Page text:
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30 Dec

FAMILY LAW 1.4 LEGAL EFFECTS OF MARRIAGE

LEGAL EFFECTS OF A MARRIAGE.

The legal effects are present in statutory, customary and Islamic marriages. They shall be taken one by one.

  1. Consortium which includes; ccsm
    • Change of name.
    • Cohabitation
    • Sexual intercourse
    • Mutual defense
  2. Effects in criminal law
  3. In the law of contract
  4. In the law of tort
  5. In citizenship.

 

  1. CONSORTIUM

A number of rights duties and obligations imposed on married spouses are collectively called consortium.

  • Change of name: a married woman may use her husband’s name or surname even after separation. Except it is used with the intent to defraud.
  • Duty to Cohabit subject to the circumstances of the parties. “State of things” for example, military service. The parties may mutually consent to live apart. Dunn v. Dunn. R v. Creamer. Desertion may result from wilful and unjustified refusal to cohabit without the intention to resume cohabitation.
  • Sexual intercourse: the parties have a duty to consummate till separation. Failure to consummate may constitute a ground for nullity Section 15 (2) of the Matrimonial Causes Act. But impotence after consummation does not constitute a ground for nullity. Section 6 of the Criminal Code allows marital rape. The Lagos law has repealed this. Sexual demand should be reasonable. R v. Miller. At customary law, each spouse is expected to submit to the other’s reasonable sexual demands.
  • Mutual defense: use of reasonable force to prevent actual threat or violence to a spouse on his presence.sc 32(3) of the Criminal Code see also Section 33(2) of the constitution.

REMEDIES FOR INTERFERENCE WITH CONSORTIUM.

Enticement: Some positive and wilful act of a third party that leads to the separation of the spouse. The third party must have intended the separation. Ignorance of marital status and honest advice given on request can be a defense. The principles of humanity may also be a good defence that the spouse had ill-treated his wife.

 

DAMAGES DUE TO DEFENDANT’S TORT

In McNeill v. Johnstone,

the plaintiff had to resign from his work in order to cater for his wife who was negligently injured by the defendant. The court held that the husband could recover damages for loss of earnings.

The damages awarded are usually subject to the rule of remoteness of damages.

 

DAMAGES FOR ADULTERY

Section 31 of the Matrimonial Causes Act provides that a husband or wife may claim damages against a co-respondent that has committed adultery with his wife. Provided that;

  • The claim must be made in a petition for divorce alleging that the spouse has committed adultery.

Bamgbala v. Bamgbala- in this case, the plaintiff’s petition did not succeed because he brought it under a petition for judicial separation instead of divorce.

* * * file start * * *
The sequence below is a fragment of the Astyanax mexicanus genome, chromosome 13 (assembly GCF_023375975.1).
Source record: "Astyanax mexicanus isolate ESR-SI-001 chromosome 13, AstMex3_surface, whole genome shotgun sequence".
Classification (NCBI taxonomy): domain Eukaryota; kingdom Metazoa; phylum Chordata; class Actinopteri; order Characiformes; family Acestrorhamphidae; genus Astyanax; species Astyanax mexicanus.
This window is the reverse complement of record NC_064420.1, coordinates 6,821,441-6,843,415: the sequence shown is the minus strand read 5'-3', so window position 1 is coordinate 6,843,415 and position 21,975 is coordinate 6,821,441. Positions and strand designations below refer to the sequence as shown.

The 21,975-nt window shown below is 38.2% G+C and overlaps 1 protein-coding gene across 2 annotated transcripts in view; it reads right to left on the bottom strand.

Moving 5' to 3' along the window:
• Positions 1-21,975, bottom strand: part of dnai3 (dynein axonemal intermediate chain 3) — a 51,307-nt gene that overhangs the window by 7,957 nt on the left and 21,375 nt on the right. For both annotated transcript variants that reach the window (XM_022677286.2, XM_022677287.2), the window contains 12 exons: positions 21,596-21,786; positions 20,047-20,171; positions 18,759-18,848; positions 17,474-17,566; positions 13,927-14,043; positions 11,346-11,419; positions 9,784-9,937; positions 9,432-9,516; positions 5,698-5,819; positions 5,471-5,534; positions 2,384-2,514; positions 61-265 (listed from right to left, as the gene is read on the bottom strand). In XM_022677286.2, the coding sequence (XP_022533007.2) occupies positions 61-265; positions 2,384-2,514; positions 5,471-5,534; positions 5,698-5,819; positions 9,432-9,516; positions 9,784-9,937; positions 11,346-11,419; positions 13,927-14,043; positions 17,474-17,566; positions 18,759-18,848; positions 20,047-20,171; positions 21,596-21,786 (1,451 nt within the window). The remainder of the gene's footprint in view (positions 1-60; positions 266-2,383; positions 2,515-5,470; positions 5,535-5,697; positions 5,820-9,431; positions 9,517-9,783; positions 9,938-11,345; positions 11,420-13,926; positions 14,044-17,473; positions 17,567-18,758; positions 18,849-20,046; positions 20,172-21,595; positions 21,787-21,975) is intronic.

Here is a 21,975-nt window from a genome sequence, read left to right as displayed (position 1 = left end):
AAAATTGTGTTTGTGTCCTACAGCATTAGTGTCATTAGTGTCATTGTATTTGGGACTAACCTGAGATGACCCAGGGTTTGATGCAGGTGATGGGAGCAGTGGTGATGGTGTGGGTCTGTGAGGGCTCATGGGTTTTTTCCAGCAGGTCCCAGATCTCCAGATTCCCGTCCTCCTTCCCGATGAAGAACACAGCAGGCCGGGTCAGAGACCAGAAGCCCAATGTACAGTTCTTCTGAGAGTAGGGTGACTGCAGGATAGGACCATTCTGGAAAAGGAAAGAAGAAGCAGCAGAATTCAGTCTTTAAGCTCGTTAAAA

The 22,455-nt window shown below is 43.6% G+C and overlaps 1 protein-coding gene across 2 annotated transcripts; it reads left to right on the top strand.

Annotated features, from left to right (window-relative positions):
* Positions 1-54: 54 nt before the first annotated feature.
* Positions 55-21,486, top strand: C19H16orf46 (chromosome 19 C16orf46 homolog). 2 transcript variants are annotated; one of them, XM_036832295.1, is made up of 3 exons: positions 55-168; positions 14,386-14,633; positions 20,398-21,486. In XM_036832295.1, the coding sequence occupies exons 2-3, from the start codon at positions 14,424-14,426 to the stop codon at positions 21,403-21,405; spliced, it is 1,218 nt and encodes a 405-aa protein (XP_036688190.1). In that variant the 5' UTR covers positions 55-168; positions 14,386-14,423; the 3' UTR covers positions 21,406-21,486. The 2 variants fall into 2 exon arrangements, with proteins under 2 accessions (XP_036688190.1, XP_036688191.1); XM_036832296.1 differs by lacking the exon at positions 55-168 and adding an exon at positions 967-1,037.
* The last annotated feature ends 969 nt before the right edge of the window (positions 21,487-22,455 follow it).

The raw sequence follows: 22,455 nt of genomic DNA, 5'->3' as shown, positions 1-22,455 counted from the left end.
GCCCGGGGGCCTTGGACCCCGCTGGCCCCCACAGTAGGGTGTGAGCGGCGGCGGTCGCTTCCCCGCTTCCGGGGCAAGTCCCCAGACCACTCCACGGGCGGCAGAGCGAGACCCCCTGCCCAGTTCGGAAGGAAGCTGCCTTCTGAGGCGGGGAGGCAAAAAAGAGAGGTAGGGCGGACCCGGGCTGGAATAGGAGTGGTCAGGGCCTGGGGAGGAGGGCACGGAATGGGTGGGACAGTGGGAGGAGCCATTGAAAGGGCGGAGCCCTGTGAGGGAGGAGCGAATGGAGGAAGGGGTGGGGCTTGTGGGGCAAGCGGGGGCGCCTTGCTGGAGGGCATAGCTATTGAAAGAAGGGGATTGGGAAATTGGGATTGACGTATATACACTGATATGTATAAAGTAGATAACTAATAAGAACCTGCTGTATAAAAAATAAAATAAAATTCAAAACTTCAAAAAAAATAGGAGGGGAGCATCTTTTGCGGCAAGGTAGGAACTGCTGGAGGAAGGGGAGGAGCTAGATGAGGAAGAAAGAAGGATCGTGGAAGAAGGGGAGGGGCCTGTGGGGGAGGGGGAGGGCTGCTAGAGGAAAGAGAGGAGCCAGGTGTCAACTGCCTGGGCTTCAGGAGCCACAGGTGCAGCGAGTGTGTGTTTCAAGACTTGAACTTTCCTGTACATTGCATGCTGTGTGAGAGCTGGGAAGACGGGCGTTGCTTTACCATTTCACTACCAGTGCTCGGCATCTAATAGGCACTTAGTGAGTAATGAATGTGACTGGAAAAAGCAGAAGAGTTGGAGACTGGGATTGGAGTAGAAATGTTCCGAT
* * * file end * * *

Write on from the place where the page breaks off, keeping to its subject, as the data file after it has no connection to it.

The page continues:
• 31 (2) such adultery must not have been condoned. (condonation is an absolute bar in the granting of a divorce decree)
  • 31 (3) the proceeding must be instituted within 3 years. William v. William. The failure to prove that the adultery alleged occurred within 3 years was fatal to the case.

In calculating damages for such, the marital state of affairs, other factors like; (the value of the wife, injury to feeling, rarely the wealth of the co-respondent, the intention of the co-respondent, whether he was aware that the woman was married) and ultimately, the claimants statement of amount of damages claimed are taken into consideration.

At customary law (marriages) there is no specified form of action. The balance usually weigh in the favour of the man as where the husband is the one that commits the adultery, the woman may have no special right of action in some customs. Elders may sit and decide whether the third party should pay some money to the husband. If the marriage breaks down because of the wife’s adultery, the husband may be entitled to recover the bride price paid. Chawere v. aihenu and Johnson.

 

The right of consortium of the parties can be lost if they have mutually agreed to live apart or they have been judicially separated.

 

  1. RELATIONSHIP IN CRIMINAL LAW.

Section 33 of the Criminal Code provides that a wife of a statutory marriage is not criminally liable for acts which her husband compels her to do in his presence. Except it is a murder or an act that can cause grievous bodily harm.

Section of 10 the Criminal Code provides that a wife of a statutory marriage does not become an accessory to a crime by helping her husband to escape punishment.

Section 34 of the Criminal Code provides that there can be no conspiracy between husband and wife of a Christian marriage alone. Except a third party has been introduced. See Keshiro v. IGP.

Section 36 of the Criminal Code provides that there is no theft between spouses of a Christian marriage except the intention to defraud is an element. They cannot sue themselves for a criminal offence during the continuance of their marriage.